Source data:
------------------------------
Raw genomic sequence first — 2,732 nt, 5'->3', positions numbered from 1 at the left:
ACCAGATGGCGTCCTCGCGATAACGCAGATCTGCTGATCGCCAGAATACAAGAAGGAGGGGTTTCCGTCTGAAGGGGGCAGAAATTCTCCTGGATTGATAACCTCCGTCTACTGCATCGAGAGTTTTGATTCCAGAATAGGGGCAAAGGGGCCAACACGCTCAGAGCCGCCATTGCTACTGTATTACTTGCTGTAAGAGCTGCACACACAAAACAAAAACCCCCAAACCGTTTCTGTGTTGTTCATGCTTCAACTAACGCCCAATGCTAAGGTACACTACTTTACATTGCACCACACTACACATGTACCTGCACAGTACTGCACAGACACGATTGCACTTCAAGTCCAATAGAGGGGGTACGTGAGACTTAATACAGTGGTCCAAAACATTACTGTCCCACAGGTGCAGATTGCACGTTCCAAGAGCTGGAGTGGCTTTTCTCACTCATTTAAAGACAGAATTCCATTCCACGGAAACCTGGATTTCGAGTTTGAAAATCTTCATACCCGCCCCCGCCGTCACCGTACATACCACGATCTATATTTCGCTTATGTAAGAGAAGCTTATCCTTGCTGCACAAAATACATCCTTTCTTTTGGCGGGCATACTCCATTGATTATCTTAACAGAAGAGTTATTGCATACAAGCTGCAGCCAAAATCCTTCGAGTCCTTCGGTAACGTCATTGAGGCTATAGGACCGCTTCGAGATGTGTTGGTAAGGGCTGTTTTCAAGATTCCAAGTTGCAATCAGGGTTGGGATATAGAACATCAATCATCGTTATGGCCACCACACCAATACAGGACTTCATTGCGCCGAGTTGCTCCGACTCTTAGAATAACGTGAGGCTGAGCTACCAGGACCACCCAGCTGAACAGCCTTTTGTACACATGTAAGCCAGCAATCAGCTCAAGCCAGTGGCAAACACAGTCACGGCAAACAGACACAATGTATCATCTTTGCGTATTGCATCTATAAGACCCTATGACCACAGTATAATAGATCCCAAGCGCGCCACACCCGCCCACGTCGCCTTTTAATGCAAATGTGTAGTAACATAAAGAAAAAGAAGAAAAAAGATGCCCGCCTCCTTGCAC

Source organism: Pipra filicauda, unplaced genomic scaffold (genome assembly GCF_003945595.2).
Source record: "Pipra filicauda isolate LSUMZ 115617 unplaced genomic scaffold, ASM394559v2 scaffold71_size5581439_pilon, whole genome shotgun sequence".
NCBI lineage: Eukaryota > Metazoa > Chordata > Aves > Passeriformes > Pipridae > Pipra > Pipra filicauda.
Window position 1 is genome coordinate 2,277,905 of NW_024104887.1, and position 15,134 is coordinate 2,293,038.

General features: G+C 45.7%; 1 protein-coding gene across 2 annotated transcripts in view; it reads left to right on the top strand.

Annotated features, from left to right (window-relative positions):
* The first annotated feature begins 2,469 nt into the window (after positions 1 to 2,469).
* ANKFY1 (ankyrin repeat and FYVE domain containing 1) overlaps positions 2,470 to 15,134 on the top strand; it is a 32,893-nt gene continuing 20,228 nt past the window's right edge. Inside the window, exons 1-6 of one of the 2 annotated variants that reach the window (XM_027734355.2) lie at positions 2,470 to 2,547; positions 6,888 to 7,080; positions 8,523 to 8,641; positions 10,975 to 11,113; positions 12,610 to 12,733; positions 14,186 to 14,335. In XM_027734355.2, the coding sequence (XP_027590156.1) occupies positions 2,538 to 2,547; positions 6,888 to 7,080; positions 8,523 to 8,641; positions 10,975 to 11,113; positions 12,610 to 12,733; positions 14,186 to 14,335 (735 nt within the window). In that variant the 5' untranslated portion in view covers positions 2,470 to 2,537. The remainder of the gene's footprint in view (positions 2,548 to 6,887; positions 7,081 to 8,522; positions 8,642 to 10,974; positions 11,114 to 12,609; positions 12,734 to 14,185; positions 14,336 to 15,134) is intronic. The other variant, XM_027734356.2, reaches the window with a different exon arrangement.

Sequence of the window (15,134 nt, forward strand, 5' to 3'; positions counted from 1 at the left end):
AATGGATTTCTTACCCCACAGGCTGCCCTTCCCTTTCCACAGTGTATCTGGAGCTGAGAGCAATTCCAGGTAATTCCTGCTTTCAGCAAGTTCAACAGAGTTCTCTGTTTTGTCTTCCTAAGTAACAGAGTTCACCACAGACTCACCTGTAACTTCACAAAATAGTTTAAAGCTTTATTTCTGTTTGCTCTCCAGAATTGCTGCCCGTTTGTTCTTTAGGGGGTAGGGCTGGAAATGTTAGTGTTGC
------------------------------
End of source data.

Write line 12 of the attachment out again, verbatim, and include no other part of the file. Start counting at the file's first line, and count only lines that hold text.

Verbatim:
AATGGATTTCTTACCCCACAGGCTGCCCTTCCCTTTCCACAGTGTATCTGGAGCTGAGAGCAATTCCAGGTAATTCCTGCTTTCAGCAAGTTCAACAGAGTTCTCTGTTTTGTCTTCCTAAGTAACAGAGTTCACCACAGACTCACCTGTAACTTCACAAAATAGTTTAAAGCTTTATTTCTGTTTGCTCTCCAGAATTGCTGCCCGTTTGTTCTTTAGGGGGTAGGGCTGGAAATGTTAGTGTTGC